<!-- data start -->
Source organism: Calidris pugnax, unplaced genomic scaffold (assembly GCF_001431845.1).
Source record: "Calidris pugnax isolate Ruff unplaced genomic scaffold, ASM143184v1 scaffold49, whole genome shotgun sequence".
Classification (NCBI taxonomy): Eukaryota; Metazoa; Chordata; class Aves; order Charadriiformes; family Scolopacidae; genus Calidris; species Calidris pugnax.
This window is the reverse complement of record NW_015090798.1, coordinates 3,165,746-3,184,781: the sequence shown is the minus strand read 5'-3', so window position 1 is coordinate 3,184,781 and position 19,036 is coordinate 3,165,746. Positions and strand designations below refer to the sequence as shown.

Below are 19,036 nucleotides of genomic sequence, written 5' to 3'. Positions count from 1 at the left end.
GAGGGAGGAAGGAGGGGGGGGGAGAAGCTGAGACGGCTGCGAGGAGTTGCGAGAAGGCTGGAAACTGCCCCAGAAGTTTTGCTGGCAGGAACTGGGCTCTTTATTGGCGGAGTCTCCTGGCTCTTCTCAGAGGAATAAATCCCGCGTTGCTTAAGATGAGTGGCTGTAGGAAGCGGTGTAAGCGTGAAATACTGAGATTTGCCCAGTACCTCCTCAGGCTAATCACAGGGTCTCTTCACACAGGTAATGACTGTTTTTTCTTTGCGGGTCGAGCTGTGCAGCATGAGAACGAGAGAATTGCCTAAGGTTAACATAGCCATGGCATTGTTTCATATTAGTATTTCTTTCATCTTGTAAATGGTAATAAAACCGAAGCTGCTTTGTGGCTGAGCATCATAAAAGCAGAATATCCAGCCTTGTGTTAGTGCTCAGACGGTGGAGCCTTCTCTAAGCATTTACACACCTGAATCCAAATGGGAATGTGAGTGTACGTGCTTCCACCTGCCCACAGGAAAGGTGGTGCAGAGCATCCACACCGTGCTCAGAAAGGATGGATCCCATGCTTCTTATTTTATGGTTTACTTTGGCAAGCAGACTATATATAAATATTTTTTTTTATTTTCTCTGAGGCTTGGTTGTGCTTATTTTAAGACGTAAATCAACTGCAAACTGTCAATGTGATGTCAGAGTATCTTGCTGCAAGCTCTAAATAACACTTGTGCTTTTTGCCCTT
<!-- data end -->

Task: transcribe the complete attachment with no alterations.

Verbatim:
Source organism: Calidris pugnax, unplaced genomic scaffold (assembly GCF_001431845.1).
Source record: "Calidris pugnax isolate Ruff unplaced genomic scaffold, ASM143184v1 scaffold49, whole genome shotgun sequence".
Classification (NCBI taxonomy): Eukaryota; Metazoa; Chordata; class Aves; order Charadriiformes; family Scolopacidae; genus Calidris; species Calidris pugnax.
This window is the reverse complement of record NW_015090798.1, coordinates 3,165,746-3,184,781: the sequence shown is the minus strand read 5'-3', so window position 1 is coordinate 3,184,781 and position 19,036 is coordinate 3,165,746. Positions and strand designations below refer to the sequence as shown.

Below are 19,036 nucleotides of genomic sequence, written 5' to 3'. Positions count from 1 at the left end.
GAGGGAGGAAGGAGGGGGGGGGAGAAGCTGAGACGGCTGCGAGGAGTTGCGAGAAGGCTGGAAACTGCCCCAGAAGTTTTGCTGGCAGGAACTGGGCTCTTTATTGGCGGAGTCTCCTGGCTCTTCTCAGAGGAATAAATCCCGCGTTGCTTAAGATGAGTGGCTGTAGGAAGCGGTGTAAGCGTGAAATACTGAGATTTGCCCAGTACCTCCTCAGGCTAATCACAGGGTCTCTTCACACAGGTAATGACTGTTTTTTCTTTGCGGGTCGAGCTGTGCAGCATGAGAACGAGAGAATTGCCTAAGGTTAACATAGCCATGGCATTGTTTCATATTAGTATTTCTTTCATCTTGTAAATGGTAATAAAACCGAAGCTGCTTTGTGGCTGAGCATCATAAAAGCAGAATATCCAGCCTTGTGTTAGTGCTCAGACGGTGGAGCCTTCTCTAAGCATTTACACACCTGAATCCAAATGGGAATGTGAGTGTACGTGCTTCCACCTGCCCACAGGAAAGGTGGTGCAGAGCATCCACACCGTGCTCAGAAAGGATGGATCCCATGCTTCTTATTTTATGGTTTACTTTGGCAAGCAGACTATATATAAATATTTTTTTTTATTTTCTCTGAGGCTTGGTTGTGCTTATTTTAAGACGTAAATCAACTGCAAACTGTCAATGTGATGTCAGAGTATCTTGCTGCAAGCTCTAAATAACACTTGTGCTTTTTGCCCTT